Newtown Township maintains 1,674 street lights. The Township spends considerable money repairing those lights, which frequently burn out, and paying for electricity to keep them lit.

Looking over the Bills Lists for 2019, I find that the Township has so far this year spent over $70,000 repairing these lights – ie, replacing the bulbs, etc. – and nearly $90,000 to PECO for electricity costs.

Both these costs would be significantly reduced if we replaced our street lights with an LED system- something that Newtown Borough has already done several years ago. Converting to LED street lights could cut energy costs significantly and also the costs of repairs.

Replacing street lights with LED lights can be costly. But the cost will be recouped in as little as 6 years. I hope that Newtown someday in the not too distant future can afford to borrow the necessary funds to make this technology upgrade and save money in the long run.

I notice that there is only $59 in the Street Light Fund according to the 2019 budget.

At some point, Newtown Township has to enter the 21st Century. This is just one example of that need.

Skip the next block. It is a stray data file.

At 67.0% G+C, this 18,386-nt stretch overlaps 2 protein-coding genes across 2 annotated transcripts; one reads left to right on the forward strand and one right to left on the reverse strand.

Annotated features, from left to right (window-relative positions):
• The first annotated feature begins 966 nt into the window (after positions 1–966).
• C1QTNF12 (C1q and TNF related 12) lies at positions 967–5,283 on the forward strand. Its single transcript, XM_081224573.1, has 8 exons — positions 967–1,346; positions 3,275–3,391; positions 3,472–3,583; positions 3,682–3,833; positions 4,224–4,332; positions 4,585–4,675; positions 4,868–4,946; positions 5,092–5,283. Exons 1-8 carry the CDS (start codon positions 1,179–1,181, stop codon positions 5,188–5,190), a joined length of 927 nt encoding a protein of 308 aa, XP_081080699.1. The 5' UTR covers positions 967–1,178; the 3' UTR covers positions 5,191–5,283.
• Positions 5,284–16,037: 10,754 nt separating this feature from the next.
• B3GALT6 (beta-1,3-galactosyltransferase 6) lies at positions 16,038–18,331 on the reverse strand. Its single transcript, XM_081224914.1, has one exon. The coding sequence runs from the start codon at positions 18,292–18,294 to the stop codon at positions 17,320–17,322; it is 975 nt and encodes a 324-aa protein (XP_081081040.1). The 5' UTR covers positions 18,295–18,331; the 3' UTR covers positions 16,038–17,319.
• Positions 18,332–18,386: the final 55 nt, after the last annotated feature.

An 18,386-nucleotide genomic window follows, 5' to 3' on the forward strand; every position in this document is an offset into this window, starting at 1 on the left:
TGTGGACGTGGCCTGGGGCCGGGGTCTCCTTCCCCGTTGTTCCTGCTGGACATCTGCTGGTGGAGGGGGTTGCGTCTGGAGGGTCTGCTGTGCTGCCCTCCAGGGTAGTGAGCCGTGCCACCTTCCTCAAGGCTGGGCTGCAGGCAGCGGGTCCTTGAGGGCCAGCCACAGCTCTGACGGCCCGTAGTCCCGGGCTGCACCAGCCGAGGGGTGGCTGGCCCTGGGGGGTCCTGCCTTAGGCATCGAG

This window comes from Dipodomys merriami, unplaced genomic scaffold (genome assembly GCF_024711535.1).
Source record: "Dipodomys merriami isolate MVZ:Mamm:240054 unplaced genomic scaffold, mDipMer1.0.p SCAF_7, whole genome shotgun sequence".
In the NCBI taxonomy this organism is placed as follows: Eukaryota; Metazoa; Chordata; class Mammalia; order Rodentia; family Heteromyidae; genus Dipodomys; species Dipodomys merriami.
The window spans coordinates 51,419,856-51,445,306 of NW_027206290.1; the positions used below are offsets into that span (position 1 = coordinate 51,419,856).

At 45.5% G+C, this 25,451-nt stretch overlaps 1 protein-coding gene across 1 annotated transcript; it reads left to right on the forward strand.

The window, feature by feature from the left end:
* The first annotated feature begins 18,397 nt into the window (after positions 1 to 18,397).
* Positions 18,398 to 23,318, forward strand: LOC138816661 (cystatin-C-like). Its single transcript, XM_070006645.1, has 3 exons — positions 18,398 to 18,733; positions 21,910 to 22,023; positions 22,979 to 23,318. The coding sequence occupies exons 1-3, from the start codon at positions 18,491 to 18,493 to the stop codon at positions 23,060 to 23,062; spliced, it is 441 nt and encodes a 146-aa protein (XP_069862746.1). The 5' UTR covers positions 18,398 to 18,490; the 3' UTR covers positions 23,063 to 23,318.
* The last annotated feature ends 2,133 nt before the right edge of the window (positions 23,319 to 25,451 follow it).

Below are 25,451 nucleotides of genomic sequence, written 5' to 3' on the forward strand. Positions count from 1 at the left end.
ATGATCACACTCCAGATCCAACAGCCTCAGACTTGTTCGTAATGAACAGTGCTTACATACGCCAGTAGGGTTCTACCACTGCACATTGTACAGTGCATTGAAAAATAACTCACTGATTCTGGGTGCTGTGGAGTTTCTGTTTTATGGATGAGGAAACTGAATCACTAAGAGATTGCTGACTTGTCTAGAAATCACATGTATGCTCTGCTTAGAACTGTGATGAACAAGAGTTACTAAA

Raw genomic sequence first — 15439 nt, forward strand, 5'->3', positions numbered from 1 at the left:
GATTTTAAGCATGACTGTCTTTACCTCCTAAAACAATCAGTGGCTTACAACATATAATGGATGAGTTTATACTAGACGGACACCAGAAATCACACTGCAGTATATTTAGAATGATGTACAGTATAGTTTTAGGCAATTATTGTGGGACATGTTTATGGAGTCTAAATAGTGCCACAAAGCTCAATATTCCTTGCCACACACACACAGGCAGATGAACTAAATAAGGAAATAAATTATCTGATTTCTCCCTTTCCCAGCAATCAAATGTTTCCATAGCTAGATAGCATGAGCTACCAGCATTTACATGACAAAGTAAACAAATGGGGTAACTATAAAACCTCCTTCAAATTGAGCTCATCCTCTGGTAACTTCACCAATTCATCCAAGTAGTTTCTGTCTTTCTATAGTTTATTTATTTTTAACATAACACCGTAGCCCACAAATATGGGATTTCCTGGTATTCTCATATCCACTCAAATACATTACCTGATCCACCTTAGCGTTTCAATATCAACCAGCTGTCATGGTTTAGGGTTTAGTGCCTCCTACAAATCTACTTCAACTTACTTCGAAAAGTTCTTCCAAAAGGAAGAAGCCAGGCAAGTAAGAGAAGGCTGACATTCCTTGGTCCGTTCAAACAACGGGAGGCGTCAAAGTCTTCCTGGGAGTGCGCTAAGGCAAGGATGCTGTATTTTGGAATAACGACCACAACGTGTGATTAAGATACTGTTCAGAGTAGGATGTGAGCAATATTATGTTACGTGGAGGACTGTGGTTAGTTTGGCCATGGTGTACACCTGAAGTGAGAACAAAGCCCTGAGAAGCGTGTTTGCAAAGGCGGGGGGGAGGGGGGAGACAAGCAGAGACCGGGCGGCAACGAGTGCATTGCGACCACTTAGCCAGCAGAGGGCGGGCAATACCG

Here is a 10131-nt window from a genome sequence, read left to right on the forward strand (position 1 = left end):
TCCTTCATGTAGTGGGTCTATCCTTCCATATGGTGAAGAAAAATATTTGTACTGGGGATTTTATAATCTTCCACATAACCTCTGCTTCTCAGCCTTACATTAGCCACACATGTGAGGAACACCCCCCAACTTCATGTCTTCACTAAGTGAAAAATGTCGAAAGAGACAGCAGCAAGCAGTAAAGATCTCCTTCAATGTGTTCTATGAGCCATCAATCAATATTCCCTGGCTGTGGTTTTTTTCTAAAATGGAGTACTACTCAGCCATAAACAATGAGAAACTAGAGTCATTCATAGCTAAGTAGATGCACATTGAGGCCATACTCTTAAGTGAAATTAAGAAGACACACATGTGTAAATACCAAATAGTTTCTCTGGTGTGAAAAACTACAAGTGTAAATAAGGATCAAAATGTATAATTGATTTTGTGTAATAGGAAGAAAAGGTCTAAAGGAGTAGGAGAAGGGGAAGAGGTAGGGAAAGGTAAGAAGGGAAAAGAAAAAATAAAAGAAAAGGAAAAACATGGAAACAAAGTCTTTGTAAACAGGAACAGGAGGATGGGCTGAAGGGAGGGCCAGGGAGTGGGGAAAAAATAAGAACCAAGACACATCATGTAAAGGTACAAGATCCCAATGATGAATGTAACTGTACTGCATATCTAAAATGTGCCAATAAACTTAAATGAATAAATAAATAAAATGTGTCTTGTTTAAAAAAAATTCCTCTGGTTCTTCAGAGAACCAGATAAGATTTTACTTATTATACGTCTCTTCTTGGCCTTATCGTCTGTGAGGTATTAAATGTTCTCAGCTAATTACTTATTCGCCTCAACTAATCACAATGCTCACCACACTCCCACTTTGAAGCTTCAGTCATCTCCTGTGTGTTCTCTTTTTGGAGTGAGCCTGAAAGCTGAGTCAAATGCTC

Environmental Advisory Council Meeting: Mr. Fisher reported the Environmental Advisory Council is working on a revision of the SALDO Definition focusing on native plants. They are also exploring green infrastructure projects around bicycles and pedestrian accessibility.

Posted on 27 Sep 2019, 13:32 - Category: Board of Supervisors Minutes

Summary of Aug 14, 2019, Newtown Township BOS Public Meeting

The following is a brief summary of the August 14, 2019, 2019, Newtown Township Board of Supervisors (BOS Definition) meeting based upon the official minutes of that meeting, which you can find here. In attendance and voting were Supervisors: Chairman Phillip Calabro, Vice Chairman Linda Bobrin, Secretary John Mack and members Kyle Davis and Dennis Fisher. Also in attendance were: Township Manager Micah Lewis, Township Engineer Leanna Colubriale and Township Solicitor David Sander.

Good Communications/Good Government

Savvy Citizen Presentation: Mr. Mack confirmed that the Savvy Citizen representative will be attending the September 16 work session.

At the Last Board meeting it was proposed that a Savvy Citizen representative be invited to attend a future work session. Recall that Savvy Citizen offers a mobile phone based notification system that can inform citizens of meetings, public service notices, Parks and Rec programs, road closures, emergencies, etc. Soon after that meeting, I notified Mr. Lewis that Jeralyn Brown, senior account manager at MSA, the company that is responsible for Savvy Citizen, confirmed that she can attend the Sept 16 Work Session and answer questions.

Development